Early colonists believed that Boston was a community with a special covenant with God, as captured in Winthrop’s “City upon a Hill” metaphor. This influenced every facet of Boston life, and made it imperative that colonists legislate morality as well as enforce marriage, church attendance, education in the Word of God, and the persecution of sinners. These values molded an extremely stable and well-structured society in Boston. Puritan values of hard work, moral uprightness, and education remain a part of Boston’s culture. The first school in America, Boston Latin School (1635), and the first college in America, Harvard College (1636), were founded shortly after Boston’s European settlement.
Town officials in colonial Boston were chosen annually; positions included selectman, assay master, culler of staves, fence viewer, hayward, hogreeve, measurer of boards, pounder, sealer of leather, tithingman, viewer of bricks, water bailiff, and woodcorder.
Boston’s Puritans looked askance at unorthodox religious ideas, and exiled or punished dissenters. Baptist minister Obadiah Holmes was imprisoned and publicly whipped in 1651 because of his religion and Henry Dunster, the first president of Harvard College during the 1640s-50s, was persecuted for espousing Baptist beliefs. By 1679, Boston Baptists were bold enough to open their own meetinghouse, which was promptly closed by colonial authorities. Expansion and innovation in practice and worship characterized the early Baptists despite the restrictions on their religious liberty. On June 1, 1660, Mary Dyer was hanged on Boston Common for repeatedly defying a law banning Quakers from proselytizing in the colony.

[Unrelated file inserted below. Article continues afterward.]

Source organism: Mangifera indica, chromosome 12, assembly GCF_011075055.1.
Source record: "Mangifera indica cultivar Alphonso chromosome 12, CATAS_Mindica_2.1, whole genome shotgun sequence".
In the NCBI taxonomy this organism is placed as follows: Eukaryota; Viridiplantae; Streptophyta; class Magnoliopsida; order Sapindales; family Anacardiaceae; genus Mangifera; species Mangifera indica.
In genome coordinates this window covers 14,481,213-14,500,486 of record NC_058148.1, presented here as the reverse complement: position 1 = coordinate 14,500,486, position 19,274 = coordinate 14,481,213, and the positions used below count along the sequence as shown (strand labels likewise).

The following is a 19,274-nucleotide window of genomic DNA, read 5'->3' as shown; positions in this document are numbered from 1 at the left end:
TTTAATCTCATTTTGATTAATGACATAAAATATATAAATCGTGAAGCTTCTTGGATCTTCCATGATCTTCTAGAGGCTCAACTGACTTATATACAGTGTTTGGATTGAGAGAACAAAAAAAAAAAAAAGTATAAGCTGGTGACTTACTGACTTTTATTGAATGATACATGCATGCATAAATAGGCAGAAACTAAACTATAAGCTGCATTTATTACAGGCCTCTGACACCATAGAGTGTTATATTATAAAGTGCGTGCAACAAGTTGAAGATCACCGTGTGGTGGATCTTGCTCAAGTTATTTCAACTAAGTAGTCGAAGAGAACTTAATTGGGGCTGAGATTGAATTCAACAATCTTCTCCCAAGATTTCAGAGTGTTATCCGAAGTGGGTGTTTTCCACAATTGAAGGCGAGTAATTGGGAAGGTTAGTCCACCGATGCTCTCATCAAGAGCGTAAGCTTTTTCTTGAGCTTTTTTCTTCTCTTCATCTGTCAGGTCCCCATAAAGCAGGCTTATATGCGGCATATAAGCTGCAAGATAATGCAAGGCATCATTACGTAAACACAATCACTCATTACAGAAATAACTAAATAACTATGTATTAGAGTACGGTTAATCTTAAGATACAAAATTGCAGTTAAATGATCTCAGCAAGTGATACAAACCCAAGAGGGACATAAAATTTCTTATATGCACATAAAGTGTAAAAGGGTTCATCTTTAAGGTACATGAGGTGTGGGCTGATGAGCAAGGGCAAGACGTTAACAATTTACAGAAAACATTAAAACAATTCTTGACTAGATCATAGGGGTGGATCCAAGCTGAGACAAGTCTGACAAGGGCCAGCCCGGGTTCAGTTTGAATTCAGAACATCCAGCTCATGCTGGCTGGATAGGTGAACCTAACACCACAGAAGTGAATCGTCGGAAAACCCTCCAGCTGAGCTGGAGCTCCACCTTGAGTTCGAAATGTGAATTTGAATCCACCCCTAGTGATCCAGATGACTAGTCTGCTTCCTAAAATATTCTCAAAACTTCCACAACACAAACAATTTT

The Boston Post Road connected the city to New York and the major settlements in Central and Western Massachusetts. The lower route ran near present-day U.S. 1 via Providence, Rhode Island. The upper route, laid out in 1673, left via Boston Neck and followed present-day U.S. Route 20 until around Shrewsbury, Massachusetts. It continued through Worcester, Springfield, and New Haven, Connecticut.
In 1755, Boston endured the largest earthquake ever to hit the Northeastern United States, (estimated at 6.0 to 6.3 on the Richter scale), called the Cape Ann Earthquake.
The first “Great Fire” of Boston destroyed 349 buildings on March 20, 1760.